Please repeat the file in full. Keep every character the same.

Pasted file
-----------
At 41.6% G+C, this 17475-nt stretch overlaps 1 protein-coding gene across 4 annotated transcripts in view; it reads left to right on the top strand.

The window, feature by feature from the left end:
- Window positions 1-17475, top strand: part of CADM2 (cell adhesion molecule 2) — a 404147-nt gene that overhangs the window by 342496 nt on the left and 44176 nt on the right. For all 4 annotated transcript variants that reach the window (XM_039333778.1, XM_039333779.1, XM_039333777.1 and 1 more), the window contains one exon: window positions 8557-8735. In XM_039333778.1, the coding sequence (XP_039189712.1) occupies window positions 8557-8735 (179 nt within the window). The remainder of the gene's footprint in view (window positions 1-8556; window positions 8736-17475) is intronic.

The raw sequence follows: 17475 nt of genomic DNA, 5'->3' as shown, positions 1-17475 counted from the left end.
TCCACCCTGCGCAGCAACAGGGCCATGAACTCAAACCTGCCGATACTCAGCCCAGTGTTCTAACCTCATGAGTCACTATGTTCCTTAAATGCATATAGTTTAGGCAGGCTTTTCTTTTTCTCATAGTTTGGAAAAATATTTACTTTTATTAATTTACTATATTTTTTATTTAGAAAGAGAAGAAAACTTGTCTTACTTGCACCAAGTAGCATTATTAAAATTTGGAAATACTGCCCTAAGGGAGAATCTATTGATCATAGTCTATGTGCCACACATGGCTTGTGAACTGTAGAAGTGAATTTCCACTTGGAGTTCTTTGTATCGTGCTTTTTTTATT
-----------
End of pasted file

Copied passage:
At 41.6% G+C, this 17475-nt stretch overlaps 1 protein-coding gene across 4 annotated transcripts in view; it reads left to right on the top strand.

The window, feature by feature from the left end:
- Window positions 1-17475, top strand: part of CADM2 (cell adhesion molecule 2) — a 404147-nt gene that overhangs the window by 342496 nt on the left and 44176 nt on the right. For all 4 annotated transcript variants that reach the window (XM_039333778.1, XM_039333779.1, XM_039333777.1 and 1 more), the window contains one exon: window positions 8557-8735. In XM_039333778.1, the coding sequence (XP_039189712.1) occupies window positions 8557-8735 (179 nt within the window). The remainder of the gene's footprint in view (window positions 1-8556; window positions 8736-17475) is intronic.

The raw sequence follows: 17475 nt of genomic DNA, 5'->3' as shown, positions 1-17475 counted from the left end.
TCCACCCTGCGCAGCAACAGGGCCATGAACTCAAACCTGCCGATACTCAGCCCAGTGTTCTAACCTCATGAGTCACTATGTTCCTTAAATGCATATAGTTTAGGCAGGCTTTTCTTTTTCTCATAGTTTGGAAAAATATTTACTTTTATTAATTTACTATATTTTTTATTTAGAAAGAGAAGAAAACTTGTCTTACTTGCACCAAGTAGCATTATTAAAATTTGGAAATACTGCCCTAAGGGAGAATCTATTGATCATAGTCTATGTGCCACACATGGCTTGTGAACTGTAGAAGTGAATTTCCACTTGGAGTTCTTTGTATCGTGCTTTTTTTATT